Minimum Qualifications: The Director must have a Ph.D. in Agricultural Economics, Economics, Community Development, Rural Sociology, or a closely related area. Must qualify for rank of Associate Professor or Professor with tenure in the Department of Agricultural Economics. PARF Number: 7429
Learn More | March 13, 2015
NACDEP Conference Registration Open
May 17 – 20, 2015
National Association of Community Development Extension Professionals 2015 conference registration is now opem. Be sure to register by April 17 for the early bird pricing. The conference will be held in Little Rock, Arkansas. The theme for this year is Building a Rock Solid Future. For more infomation on booking a hotel room please visit DoubleTree by Hilton.
Learn More | March 13, 2015
NET 2015 Call for Proposals
The NET 2015 Call for Proposals is now open. A 400 word abstract should be submitted through our online form at
We are pleased to have Keynote Speakers Carol Patterson of Kalahari Management and Kelly De Schaun of the Galveston Parks Board & CVB confirmed for the conference and are finalizing an exiting and engaging set of field programs for the first day of the conference! Initial information is posted on the conference web site.
Please find the attached information regarding The National Extension Tourism Conference (NET 2015) http://extensiontourism.net , being held in Galveston, Texas October 27-30, 2015. This is an outstanding opportunity for both service providers and tourism businesses to share their success stories, programs and research with others who are interested in tourism activities. Please share with anyone who may be interested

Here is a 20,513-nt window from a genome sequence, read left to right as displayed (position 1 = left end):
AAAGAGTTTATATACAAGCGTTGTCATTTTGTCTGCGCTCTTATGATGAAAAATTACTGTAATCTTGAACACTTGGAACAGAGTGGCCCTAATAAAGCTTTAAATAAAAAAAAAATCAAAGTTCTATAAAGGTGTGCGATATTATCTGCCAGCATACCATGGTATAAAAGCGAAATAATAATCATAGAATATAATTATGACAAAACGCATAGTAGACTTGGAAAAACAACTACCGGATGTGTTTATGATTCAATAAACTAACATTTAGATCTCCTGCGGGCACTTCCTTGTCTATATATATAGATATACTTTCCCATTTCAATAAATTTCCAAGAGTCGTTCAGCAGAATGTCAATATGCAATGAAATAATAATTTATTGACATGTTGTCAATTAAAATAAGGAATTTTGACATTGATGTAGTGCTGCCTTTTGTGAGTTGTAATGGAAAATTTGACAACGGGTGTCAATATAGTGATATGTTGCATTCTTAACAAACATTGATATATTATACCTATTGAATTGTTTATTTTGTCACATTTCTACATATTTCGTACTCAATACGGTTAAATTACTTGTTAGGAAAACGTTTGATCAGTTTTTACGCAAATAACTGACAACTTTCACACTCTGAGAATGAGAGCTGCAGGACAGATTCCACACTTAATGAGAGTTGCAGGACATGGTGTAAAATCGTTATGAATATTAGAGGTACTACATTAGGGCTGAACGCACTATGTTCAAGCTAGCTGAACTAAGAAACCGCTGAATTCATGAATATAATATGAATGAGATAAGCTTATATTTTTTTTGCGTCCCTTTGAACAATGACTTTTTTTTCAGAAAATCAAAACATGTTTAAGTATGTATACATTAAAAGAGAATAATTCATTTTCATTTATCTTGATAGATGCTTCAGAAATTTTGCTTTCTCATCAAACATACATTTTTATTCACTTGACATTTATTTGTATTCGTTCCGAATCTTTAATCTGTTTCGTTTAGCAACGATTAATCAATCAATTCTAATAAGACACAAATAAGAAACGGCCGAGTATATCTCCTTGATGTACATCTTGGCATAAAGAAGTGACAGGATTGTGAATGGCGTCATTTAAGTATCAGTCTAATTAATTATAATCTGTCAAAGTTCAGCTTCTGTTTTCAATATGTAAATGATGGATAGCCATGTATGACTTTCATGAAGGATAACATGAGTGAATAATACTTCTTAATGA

Learn More | March 2, 2015
SRDC Annual Report
SRDC is constantly moving forward to create a better future for a better South. The 2014 SRDC Annual Report captures how to create communties by the variety of Extension and Research activities spearheaded by the Center over the past year in partnership with its land-grant university colleagues and key external collaborators
The report devotes special attention to SRDC projects that broaden the voices of the people who are working together to make life better for their communities and regions. Our Turning the Tide on Poverty initiative, Stronger Economies Together (SET) program, and ReadyCommunity training all promote citizen engagement and community vitality.
Please take a look and explore the accomplishments and highlights in the 2014 SRDC Annual Report.
Learn More | February 18, 2015
Community Behavioral Health Early Warning System - Index Partner Communities - Call for Proposals 2015
The Substance Abuse and Mental Health Services Administration, the USDA National Institute of Food and Agriculture, and the Regional Rural Development Centers are partnering to implement a national program of early warning systems with respect to community-level incidence of behavioral health issues (e.g. substance abuse, mental illness). Increasing behavioral health issues impose costs on communities via treatment, law enforcement, and long-term impacts on individual and family productivity. The incidence of these issues and how they are expressed varies by place and across time, so local monitoring and intervention techniques are important.
Learn More | February 18, 2015